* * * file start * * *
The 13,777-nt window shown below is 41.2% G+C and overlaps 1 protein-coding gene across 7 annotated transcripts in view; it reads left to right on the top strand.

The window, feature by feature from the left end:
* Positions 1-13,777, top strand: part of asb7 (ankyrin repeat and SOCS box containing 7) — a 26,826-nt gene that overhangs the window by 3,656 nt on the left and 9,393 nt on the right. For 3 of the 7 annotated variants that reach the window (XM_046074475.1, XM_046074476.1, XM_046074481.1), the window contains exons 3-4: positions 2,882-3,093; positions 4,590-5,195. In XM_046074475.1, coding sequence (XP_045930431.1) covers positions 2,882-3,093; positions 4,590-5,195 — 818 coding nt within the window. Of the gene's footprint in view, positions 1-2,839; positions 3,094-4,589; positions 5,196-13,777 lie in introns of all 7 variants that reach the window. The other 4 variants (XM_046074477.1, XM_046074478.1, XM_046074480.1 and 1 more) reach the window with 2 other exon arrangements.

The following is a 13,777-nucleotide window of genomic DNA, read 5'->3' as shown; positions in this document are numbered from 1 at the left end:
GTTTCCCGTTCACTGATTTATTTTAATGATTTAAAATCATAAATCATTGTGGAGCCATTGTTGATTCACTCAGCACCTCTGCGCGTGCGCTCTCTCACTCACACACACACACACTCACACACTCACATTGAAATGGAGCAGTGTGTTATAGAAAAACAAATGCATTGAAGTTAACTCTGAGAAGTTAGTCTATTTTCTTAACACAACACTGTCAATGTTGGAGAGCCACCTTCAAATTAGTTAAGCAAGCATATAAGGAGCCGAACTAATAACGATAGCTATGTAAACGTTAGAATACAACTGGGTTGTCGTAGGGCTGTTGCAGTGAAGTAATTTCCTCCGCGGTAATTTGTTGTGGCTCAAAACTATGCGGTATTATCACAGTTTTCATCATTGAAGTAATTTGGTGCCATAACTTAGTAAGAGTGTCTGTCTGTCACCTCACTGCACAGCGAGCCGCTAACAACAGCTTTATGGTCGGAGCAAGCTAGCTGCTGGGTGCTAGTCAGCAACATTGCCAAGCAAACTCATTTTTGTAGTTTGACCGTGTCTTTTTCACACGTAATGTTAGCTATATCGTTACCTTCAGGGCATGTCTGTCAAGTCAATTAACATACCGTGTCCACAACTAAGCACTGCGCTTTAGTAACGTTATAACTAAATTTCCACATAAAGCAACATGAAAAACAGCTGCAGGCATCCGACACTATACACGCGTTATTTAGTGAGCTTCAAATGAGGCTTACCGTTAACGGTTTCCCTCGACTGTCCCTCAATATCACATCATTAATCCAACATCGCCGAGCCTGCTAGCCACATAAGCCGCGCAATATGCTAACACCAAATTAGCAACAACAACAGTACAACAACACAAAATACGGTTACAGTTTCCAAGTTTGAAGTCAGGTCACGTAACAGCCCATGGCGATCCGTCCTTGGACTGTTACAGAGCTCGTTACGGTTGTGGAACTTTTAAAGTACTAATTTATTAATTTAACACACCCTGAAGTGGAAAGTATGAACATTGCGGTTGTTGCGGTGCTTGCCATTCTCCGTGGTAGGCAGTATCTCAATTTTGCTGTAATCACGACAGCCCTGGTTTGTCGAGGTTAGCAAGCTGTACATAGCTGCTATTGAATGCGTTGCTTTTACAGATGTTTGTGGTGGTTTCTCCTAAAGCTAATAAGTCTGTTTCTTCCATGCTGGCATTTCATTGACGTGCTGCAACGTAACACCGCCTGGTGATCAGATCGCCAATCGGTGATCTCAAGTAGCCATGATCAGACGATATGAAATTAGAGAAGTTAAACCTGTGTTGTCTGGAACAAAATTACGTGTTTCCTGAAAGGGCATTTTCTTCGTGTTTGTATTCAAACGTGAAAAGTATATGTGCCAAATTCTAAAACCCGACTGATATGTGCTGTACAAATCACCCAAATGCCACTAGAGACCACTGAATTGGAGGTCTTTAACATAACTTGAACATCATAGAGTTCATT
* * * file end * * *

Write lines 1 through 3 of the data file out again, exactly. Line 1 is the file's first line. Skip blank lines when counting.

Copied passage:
The 13,777-nt window shown below is 41.2% G+C and overlaps 1 protein-coding gene across 7 annotated transcripts in view; it reads left to right on the top strand.

The window, feature by feature from the left end:
* Positions 1-13,777, top strand: part of asb7 (ankyrin repeat and SOCS box containing 7) — a 26,826-nt gene that overhangs the window by 3,656 nt on the left and 9,393 nt on the right. For 3 of the 7 annotated variants that reach the window (XM_046074475.1, XM_046074476.1, XM_046074481.1), the window contains exons 3-4: positions 2,882-3,093; positions 4,590-5,195. In XM_046074475.1, coding sequence (XP_045930431.1) covers positions 2,882-3,093; positions 4,590-5,195 — 818 coding nt within the window. Of the gene's footprint in view, positions 1-2,839; positions 3,094-4,589; positions 5,196-13,777 lie in introns of all 7 variants that reach the window. The other 4 variants (XM_046074477.1, XM_046074478.1, XM_046074480.1 and 1 more) reach the window with 2 other exon arrangements.